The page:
The letters in the novel were significantly a bid for Vinod to remain in touch with Ba, and learn about his family. It had to be done on the sly, as his elder brother had left home with his wife, afraid of being in close touch with the family stigma, and Ba had managed this Post Box address with a deliberation. The fear that grips Siddarth when Sejal is pregnant, has been brought out very well.

Vinod was not at all happy at the thikana and he did try to run away to Aligarh. But he was brought back to Delhi and was given the beating of a lifetime by Sardar. This alone proves that the transgender community has the envious spy system, that churns out news from the depth of the earth.

When through Punam Joshi he reached out to the local MLA, his life changed focus for the better. He had realised that the lot of the transgenders was so lowly, and was abhorred by society because of people like Sardar. They make them go to baby showers to dance and bless the baby, and return with a lump sum as alms. At times they are also beaten. Everything about them was staged out to seem odd and eerie to make them stand out as virtual eye sores. The picture is stark. Vinod decided therefore to do something for them, so that no parents will henceforth be forced to give away their children or be blackmailed in society.

It was the MLA who appreciated Vinod and his intelligence and made arrangements for him to give a public speech for the transgenders. Later he met journalists over a Press Conference and was able to bring forth his stand in no uncertain terms. His genuine intention was to benefit the lot of the people who pass by the name of transgender. Vinod shone in both of these and the impact of his reasoning, his truth in a rationalizing speech flowed with its strong impact. This annoyed Tiwari and Sardar. They were hostile towards him. The MLA was however very pleased and he nursed other plans for Vinod.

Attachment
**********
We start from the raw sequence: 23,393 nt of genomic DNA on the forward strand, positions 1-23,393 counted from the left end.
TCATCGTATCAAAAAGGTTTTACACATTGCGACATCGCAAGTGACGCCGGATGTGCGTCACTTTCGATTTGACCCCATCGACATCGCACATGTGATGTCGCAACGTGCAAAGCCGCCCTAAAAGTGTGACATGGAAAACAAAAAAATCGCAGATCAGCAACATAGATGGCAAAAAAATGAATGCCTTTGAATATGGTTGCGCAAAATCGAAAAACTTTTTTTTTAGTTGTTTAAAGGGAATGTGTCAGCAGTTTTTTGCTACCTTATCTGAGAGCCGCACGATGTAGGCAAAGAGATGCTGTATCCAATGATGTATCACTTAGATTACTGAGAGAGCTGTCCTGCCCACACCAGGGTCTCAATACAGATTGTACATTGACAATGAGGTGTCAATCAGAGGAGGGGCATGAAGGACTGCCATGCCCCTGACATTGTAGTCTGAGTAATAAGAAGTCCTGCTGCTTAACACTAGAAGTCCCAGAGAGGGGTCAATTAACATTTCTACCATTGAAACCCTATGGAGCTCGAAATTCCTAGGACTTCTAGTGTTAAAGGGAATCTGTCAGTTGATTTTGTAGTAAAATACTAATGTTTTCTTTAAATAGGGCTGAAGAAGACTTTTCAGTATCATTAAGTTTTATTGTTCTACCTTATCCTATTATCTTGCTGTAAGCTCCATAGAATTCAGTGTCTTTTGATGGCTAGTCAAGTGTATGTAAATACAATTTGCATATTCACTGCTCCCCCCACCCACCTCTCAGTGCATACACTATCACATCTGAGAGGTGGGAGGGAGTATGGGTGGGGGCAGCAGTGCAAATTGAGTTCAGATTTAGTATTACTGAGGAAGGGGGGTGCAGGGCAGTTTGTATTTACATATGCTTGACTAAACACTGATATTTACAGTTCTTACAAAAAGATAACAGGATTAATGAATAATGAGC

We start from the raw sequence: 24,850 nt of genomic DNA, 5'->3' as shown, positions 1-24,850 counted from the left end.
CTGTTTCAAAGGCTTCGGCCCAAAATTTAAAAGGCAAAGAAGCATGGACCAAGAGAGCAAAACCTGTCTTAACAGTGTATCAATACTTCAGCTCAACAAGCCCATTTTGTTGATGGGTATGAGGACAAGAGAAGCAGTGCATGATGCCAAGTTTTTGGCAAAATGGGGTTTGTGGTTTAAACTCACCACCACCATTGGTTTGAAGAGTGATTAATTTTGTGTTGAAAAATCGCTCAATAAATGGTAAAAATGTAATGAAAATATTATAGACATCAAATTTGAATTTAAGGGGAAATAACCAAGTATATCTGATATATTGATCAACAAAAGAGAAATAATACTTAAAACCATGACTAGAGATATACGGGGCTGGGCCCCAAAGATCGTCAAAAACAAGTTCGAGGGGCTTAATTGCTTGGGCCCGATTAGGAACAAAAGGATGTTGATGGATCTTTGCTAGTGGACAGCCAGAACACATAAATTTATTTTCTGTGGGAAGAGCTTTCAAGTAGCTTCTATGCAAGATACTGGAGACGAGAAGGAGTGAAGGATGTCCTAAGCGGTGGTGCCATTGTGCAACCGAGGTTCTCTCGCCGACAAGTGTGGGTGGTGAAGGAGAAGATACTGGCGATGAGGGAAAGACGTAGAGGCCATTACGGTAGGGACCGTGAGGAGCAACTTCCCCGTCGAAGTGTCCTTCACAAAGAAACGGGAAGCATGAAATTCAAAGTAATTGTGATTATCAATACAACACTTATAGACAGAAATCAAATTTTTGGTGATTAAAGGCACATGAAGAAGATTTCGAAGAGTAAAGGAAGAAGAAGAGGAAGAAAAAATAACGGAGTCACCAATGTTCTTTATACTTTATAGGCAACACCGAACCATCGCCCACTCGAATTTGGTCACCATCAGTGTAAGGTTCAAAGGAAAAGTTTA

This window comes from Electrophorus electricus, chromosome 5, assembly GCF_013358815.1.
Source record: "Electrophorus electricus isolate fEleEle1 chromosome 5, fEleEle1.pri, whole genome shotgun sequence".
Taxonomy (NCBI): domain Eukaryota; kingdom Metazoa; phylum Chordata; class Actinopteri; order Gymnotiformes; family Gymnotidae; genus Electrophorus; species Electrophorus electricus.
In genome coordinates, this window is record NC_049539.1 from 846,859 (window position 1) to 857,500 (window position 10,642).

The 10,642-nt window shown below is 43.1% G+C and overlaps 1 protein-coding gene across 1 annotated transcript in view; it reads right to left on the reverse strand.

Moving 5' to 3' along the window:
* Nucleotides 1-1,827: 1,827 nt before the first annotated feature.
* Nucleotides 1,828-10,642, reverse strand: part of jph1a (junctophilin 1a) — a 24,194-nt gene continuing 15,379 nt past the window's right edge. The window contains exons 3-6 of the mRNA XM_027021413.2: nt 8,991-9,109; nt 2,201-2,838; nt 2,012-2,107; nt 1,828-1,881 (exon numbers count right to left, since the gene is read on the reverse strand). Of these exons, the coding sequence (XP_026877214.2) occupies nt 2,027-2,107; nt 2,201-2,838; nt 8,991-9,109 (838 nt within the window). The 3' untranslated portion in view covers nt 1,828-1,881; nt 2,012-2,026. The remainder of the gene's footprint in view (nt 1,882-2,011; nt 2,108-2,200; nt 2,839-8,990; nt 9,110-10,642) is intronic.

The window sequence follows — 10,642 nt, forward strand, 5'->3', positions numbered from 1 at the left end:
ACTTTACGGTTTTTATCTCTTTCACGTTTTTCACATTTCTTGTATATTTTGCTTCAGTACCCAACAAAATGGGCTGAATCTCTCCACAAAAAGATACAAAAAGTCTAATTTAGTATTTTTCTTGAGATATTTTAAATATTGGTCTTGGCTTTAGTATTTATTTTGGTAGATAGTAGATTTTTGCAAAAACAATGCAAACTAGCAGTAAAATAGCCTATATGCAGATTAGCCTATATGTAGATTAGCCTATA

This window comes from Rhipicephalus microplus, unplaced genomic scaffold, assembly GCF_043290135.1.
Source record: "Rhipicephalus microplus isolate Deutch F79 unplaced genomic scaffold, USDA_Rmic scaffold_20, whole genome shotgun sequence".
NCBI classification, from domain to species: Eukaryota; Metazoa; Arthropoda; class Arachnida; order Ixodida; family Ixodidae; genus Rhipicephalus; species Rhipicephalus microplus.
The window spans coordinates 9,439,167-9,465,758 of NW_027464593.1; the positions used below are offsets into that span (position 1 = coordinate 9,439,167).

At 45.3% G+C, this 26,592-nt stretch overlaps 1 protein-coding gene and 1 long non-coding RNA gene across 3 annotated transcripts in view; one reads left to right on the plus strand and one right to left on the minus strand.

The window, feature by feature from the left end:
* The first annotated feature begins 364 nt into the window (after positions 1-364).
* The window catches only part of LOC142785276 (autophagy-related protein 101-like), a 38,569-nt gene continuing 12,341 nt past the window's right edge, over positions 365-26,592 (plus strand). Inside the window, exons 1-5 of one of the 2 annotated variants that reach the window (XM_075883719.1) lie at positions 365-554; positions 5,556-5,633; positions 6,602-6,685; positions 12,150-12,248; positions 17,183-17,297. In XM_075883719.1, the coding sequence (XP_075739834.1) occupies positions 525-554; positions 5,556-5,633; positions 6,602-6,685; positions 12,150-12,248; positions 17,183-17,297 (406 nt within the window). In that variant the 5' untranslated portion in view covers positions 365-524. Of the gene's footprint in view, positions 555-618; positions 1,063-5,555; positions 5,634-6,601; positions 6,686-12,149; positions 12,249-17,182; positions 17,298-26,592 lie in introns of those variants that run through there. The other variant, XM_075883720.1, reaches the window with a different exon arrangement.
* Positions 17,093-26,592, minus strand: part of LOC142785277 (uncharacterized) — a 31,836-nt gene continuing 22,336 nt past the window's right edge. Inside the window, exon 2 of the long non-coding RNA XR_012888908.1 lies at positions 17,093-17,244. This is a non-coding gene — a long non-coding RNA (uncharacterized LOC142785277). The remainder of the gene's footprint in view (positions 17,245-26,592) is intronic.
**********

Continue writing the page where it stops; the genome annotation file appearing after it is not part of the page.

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At this time the MLA with his blind love for his nephew arranged for Punam to dance at the young man’s birthday party. After the dance the nephew with his friends fell on Punam with knife and fork, cutting her open for their simple curious pleasure. They tore open her clothes, and fell on her like beasts. A transgender also has to be tasted. As Punam lay on death’s door, news arrived that Ba too was seriously unwell.

The novel ends with the ugly truth that good people like Vinod Shah, always have enemies who rebuff their ways as Sardar and Tiwari disliked him.

The matter of the transgender in our world is becoming a serious thing to dwell on. The novel has therefore to end in a disastrous way, even as Vinod suffered at the hands of a system. Sardar was always the devil’s advocate and held all the transgenders at bay with the larger cache of secrets that shall keep them under check. Transgenders aren’t bad as Vinod and Punam testify. They are just victims of fate. The novel categorically states without voicing out the truth that, reservation is for them not the solution. Reservation will further bring them to the grip of that system. The lives of these sufferers will be further doomed. Self-awareness is therefore the key for society.

The translation of such books from Hindi is well appreciated. I appreciate Madhu Srivastav’s zeal. She has done well to translate this book to English, for a wide span of readers to know the truth about a much shielded, hush hush truth. It must have been a real challenge to translate a different culture, about a segregated mass of humanity, with all the beliefs and prejudices and adages that go for them. Translating words and sentences is one thing, but translating emotions passed on through letters by a mother to her dear son, is another. Happy reading folks!

Price: Rs 270.